Right now, Takoma Park’s leafy streets are illuminated by a motley assortment of lights — mostly high-pressure sodium, with their familiar orange hue, but also mercury vapor lights and traditional incandescents.
Mayor Kate Stewart said the city has been looking into converting all of the streetlights to light-emitting diodes, which use less energy and last longer than the city’s current system, since 2015.
“There are a number of reasons we’re doing this, but the top reason is energy efficiency,” Stewart said.
The city stands to save nearly $100,000 in energy costs per year after switching to LEDs, said Jerry Pasternak, vice president of governmental and external affairs for Pepco, the utility that owns and operates the streetlights in the city, which is in Montgomery County on the border with the District.
The lure of vast energy savings and a reduction in the carbon footprint have led municipalities here and across the country to switch to LEDs. Montgomery plans to replace 25,000 roadway lights with the technology and anticipates saving $850,000 in energy costs a year. The District is in the midst of replacing its more than 75,000 streetlights with LEDs as well.
But the technology also has raised some concerns.
In 2016, the American Medical Association warned that LED streetlights that emit too much blue light can affect driver visibility, affect circadian sleep rhythms and disorient some animal species.
The association urged municipalities to adopt LED streetlights that are less blue — no greater than 3,000 kelvins, a measure of color temperature — a recommendation that it continues to make.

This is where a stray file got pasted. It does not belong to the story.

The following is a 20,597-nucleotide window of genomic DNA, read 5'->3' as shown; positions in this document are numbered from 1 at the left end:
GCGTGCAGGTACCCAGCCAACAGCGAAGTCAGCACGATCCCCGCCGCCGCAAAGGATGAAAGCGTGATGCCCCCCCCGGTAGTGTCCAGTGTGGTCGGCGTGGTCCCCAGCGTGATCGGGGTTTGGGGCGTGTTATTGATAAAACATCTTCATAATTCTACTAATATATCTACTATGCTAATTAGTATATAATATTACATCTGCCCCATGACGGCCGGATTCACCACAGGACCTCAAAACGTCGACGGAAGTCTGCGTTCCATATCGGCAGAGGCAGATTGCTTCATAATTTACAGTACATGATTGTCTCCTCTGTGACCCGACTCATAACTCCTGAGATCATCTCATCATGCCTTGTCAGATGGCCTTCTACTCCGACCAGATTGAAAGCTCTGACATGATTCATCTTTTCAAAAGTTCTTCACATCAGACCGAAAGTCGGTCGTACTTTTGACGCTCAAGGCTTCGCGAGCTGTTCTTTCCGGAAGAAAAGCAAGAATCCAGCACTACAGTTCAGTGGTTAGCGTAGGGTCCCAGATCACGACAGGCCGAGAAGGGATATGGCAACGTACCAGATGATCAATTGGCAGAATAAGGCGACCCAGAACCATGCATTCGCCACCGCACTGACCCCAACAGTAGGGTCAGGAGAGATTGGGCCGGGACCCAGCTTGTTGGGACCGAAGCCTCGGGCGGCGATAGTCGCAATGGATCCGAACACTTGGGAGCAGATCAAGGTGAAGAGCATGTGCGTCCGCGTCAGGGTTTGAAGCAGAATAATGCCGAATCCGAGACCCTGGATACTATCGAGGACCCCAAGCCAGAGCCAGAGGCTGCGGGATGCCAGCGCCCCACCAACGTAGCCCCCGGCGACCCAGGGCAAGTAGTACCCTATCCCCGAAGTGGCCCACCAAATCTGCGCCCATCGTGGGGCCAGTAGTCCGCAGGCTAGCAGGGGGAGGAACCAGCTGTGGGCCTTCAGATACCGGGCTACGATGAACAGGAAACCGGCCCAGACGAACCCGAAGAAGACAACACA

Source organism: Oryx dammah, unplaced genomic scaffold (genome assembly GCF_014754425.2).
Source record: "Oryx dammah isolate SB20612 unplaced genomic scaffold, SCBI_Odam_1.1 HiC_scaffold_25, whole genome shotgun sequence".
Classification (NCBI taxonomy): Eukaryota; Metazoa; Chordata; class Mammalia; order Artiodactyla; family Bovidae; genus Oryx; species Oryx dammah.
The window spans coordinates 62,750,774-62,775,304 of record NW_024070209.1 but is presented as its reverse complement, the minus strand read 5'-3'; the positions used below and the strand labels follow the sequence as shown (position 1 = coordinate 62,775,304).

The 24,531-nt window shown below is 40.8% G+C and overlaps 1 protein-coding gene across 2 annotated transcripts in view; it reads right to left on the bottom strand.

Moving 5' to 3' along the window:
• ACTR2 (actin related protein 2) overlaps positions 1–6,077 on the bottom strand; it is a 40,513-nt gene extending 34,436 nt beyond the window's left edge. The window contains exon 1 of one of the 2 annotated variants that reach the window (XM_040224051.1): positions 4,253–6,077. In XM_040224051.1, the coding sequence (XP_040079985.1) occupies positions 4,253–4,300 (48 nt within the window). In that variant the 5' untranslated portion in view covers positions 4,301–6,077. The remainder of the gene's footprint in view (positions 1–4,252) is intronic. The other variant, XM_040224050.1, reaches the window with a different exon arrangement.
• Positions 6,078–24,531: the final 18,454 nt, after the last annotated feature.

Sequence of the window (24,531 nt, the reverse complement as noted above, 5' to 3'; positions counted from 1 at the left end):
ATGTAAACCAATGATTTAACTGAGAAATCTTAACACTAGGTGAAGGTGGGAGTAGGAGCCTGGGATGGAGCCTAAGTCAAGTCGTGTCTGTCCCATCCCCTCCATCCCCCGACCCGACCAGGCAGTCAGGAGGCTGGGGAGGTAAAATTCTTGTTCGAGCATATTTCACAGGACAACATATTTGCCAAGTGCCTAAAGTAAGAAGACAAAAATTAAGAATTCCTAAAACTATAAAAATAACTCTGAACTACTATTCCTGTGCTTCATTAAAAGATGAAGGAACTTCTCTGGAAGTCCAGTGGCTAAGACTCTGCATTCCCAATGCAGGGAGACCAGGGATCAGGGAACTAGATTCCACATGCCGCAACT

Takoma Park has requested that Pepco install 3,000-kelvin lights. The utility has installed them on three city streets as a test.
Diane Curran, a 34-year Takoma Park resident, lives around the corner from Hickory Avenue, one of the pilot streets. She’s not a fan of the light, which is noticeably whiter than the orange-yellow glow of the old streetlights on her block.
“I think it’s important to have streetlights for public safety, no doubt about it, but there’s got to be a better way,” Curran said. “The light is very harsh and bright.”
Resident Mark Sherman said he made a special trip to look at the lights after they were installed.
“It’s like an operating room,” he said. “I joke these lights are so bright you could do your taxes by them or read the paper by them in the middle of the night, or perform knee surgery.”
He said he wants the city to consider installing LEDs at a 2,700-kelvin rating instead.
Stewart and some City Council members said they’ve gotten some emails about the lights. But Daryl Braithwaite, the city’s public works director, lives on one of the test streets and said she’s gotten no complaints so far from her neighbors.
“In a city like Takoma Park, people are really quick to tell you what they think,” Braithwaite said. “It’s just radio silence. I’m taking that as a ‘cool, looks good, great, energy efficiency, great, I’m down for that.’”
Stewart said she’s open to getting more feedback from the community. The city also has asked Pepco if it can demonstrate one of the 2,700-kelvin lights, as well as investigate options to further shield the bulbs.
“Moving forward with a project like this, there’s always the balance of making sure we do it well and we do it correctly,” Stewart said. “Because we’re going to be living with this for a long time.”